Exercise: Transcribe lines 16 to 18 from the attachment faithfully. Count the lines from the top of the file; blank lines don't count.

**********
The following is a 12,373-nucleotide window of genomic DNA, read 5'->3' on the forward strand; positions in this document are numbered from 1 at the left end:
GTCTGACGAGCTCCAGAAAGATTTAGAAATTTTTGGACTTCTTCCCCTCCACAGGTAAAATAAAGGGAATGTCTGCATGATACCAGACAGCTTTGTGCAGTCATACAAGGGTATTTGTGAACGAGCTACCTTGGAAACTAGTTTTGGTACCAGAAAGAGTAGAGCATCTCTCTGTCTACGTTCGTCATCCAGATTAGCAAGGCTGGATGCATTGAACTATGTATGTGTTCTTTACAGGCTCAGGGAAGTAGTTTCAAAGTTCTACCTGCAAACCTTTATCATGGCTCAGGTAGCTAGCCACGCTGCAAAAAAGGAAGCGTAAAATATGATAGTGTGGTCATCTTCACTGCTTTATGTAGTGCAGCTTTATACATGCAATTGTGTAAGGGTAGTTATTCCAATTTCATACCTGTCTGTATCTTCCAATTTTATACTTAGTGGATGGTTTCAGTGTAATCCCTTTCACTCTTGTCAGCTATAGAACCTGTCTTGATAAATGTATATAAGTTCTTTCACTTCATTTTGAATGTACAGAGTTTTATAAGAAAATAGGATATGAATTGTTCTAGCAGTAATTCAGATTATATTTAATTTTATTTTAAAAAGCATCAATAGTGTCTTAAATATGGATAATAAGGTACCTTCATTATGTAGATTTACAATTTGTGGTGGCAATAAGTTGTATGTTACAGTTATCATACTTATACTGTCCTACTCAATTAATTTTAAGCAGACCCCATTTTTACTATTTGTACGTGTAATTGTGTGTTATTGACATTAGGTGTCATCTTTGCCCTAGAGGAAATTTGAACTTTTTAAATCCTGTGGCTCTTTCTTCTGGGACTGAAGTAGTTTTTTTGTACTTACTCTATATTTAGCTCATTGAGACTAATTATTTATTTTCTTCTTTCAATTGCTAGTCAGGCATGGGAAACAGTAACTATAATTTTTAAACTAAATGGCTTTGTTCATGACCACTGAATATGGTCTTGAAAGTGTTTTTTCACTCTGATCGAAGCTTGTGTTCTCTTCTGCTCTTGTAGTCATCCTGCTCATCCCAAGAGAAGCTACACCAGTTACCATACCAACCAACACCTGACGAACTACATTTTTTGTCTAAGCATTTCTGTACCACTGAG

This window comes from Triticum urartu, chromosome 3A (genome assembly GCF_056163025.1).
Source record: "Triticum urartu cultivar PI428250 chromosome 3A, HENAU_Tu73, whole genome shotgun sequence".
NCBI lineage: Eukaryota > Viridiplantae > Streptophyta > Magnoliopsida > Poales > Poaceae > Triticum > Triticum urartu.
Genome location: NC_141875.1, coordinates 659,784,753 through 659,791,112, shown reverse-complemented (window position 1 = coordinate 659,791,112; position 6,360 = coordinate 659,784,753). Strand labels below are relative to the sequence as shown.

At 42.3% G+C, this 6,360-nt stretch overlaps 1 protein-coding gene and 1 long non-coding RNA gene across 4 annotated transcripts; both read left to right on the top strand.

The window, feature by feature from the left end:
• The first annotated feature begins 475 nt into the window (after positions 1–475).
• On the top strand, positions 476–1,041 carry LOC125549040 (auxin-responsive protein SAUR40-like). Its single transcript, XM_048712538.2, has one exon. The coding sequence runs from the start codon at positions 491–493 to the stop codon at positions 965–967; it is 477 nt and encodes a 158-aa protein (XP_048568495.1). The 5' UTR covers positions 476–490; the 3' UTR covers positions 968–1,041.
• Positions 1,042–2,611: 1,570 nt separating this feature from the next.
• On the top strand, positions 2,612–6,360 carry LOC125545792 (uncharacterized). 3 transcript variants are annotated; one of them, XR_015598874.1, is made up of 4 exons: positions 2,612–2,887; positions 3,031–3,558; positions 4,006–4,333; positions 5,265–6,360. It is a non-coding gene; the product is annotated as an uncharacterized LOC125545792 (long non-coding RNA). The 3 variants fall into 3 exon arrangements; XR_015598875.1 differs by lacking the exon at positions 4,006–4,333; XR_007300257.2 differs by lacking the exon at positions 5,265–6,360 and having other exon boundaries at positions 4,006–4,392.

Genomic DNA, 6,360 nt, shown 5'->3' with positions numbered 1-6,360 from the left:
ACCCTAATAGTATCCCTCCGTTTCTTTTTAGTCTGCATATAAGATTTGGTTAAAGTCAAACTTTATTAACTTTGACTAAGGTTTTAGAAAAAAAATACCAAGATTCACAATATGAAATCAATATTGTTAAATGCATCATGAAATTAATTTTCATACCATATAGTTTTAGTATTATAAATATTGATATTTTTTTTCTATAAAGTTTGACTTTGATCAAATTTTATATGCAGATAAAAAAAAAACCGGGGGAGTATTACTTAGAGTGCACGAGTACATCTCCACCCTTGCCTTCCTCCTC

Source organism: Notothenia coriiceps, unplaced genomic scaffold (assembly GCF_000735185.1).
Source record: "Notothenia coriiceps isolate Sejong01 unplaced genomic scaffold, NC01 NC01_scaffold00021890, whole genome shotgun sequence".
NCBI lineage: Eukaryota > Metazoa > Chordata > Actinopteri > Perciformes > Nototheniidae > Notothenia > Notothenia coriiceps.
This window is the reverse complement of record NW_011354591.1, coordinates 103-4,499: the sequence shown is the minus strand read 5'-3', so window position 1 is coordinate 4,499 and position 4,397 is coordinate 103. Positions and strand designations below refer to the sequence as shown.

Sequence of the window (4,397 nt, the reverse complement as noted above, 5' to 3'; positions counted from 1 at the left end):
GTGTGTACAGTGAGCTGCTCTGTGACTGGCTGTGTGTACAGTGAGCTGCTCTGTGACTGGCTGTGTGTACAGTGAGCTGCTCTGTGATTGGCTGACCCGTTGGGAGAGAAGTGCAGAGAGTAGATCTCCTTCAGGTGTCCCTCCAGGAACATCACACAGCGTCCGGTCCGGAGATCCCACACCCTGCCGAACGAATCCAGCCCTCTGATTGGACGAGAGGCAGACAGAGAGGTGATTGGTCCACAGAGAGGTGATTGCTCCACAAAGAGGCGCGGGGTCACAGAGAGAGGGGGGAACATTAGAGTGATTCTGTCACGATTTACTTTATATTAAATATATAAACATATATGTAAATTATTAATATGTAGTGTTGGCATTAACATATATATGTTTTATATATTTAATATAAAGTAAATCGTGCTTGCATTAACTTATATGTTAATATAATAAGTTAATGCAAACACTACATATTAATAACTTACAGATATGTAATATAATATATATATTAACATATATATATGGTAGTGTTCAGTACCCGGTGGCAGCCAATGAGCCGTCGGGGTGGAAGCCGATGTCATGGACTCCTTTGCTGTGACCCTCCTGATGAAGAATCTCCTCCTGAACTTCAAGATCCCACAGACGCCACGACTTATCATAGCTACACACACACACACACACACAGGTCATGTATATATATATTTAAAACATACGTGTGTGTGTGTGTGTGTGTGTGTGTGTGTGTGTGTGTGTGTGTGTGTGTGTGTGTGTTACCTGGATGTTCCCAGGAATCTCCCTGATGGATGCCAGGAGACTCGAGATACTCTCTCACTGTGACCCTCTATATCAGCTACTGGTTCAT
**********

Source record: "Notothenia coriiceps isolate Sejong01 unplaced genomic scaffold, NC01 NC01_scaffold00021890, whole genome shotgun sequence".
NCBI lineage: Eukaryota > Metazoa > Chordata > Actinopteri > Perciformes > Nototheniidae > Notothenia > Notothenia coriiceps.
This window is the reverse complement of record NW_011354591.1, coordinates 103-4,499: the sequence shown is the minus strand read 5'-3', so window position 1 is coordinate 4,499 and position 4,397 is coordinate 103. Positions and strand designations below refer to the sequence as shown.